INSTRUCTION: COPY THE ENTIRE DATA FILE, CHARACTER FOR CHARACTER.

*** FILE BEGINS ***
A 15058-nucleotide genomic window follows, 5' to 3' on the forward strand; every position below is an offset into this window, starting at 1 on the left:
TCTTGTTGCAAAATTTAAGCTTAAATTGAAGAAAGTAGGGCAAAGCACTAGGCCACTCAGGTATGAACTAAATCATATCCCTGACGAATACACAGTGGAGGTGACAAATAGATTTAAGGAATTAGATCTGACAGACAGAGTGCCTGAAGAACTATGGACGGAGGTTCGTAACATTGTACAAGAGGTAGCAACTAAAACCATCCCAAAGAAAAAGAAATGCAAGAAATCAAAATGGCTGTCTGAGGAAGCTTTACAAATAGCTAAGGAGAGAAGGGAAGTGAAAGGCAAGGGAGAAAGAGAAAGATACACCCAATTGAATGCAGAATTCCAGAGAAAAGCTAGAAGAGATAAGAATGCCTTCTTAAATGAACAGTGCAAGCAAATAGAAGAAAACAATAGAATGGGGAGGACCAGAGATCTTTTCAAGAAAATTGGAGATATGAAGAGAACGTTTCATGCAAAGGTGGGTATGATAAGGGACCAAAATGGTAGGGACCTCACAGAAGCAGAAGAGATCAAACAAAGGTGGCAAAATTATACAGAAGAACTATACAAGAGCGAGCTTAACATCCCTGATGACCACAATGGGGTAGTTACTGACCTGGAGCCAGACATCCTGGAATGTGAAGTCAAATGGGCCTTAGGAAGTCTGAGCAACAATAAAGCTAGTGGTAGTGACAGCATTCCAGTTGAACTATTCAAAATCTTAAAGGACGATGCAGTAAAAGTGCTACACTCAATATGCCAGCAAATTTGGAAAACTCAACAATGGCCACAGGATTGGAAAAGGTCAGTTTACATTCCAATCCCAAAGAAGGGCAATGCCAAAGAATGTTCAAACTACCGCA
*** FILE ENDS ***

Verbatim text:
A 15058-nucleotide genomic window follows, 5' to 3' on the forward strand; every position below is an offset into this window, starting at 1 on the left:
TCTTGTTGCAAAATTTAAGCTTAAATTGAAGAAAGTAGGGCAAAGCACTAGGCCACTCAGGTATGAACTAAATCATATCCCTGACGAATACACAGTGGAGGTGACAAATAGATTTAAGGAATTAGATCTGACAGACAGAGTGCCTGAAGAACTATGGACGGAGGTTCGTAACATTGTACAAGAGGTAGCAACTAAAACCATCCCAAAGAAAAAGAAATGCAAGAAATCAAAATGGCTGTCTGAGGAAGCTTTACAAATAGCTAAGGAGAGAAGGGAAGTGAAAGGCAAGGGAGAAAGAGAAAGATACACCCAATTGAATGCAGAATTCCAGAGAAAAGCTAGAAGAGATAAGAATGCCTTCTTAAATGAACAGTGCAAGCAAATAGAAGAAAACAATAGAATGGGGAGGACCAGAGATCTTTTCAAGAAAATTGGAGATATGAAGAGAACGTTTCATGCAAAGGTGGGTATGATAAGGGACCAAAATGGTAGGGACCTCACAGAAGCAGAAGAGATCAAACAAAGGTGGCAAAATTATACAGAAGAACTATACAAGAGCGAGCTTAACATCCCTGATGACCACAATGGGGTAGTTACTGACCTGGAGCCAGACATCCTGGAATGTGAAGTCAAATGGGCCTTAGGAAGTCTGAGCAACAATAAAGCTAGTGGTAGTGACAGCATTCCAGTTGAACTATTCAAAATCTTAAAGGACGATGCAGTAAAAGTGCTACACTCAATATGCCAGCAAATTTGGAAAACTCAACAATGGCCACAGGATTGGAAAAGGTCAGTTTACATTCCAATCCCAAAGAAGGGCAATGCCAAAGAATGTTCAAACTACCGCA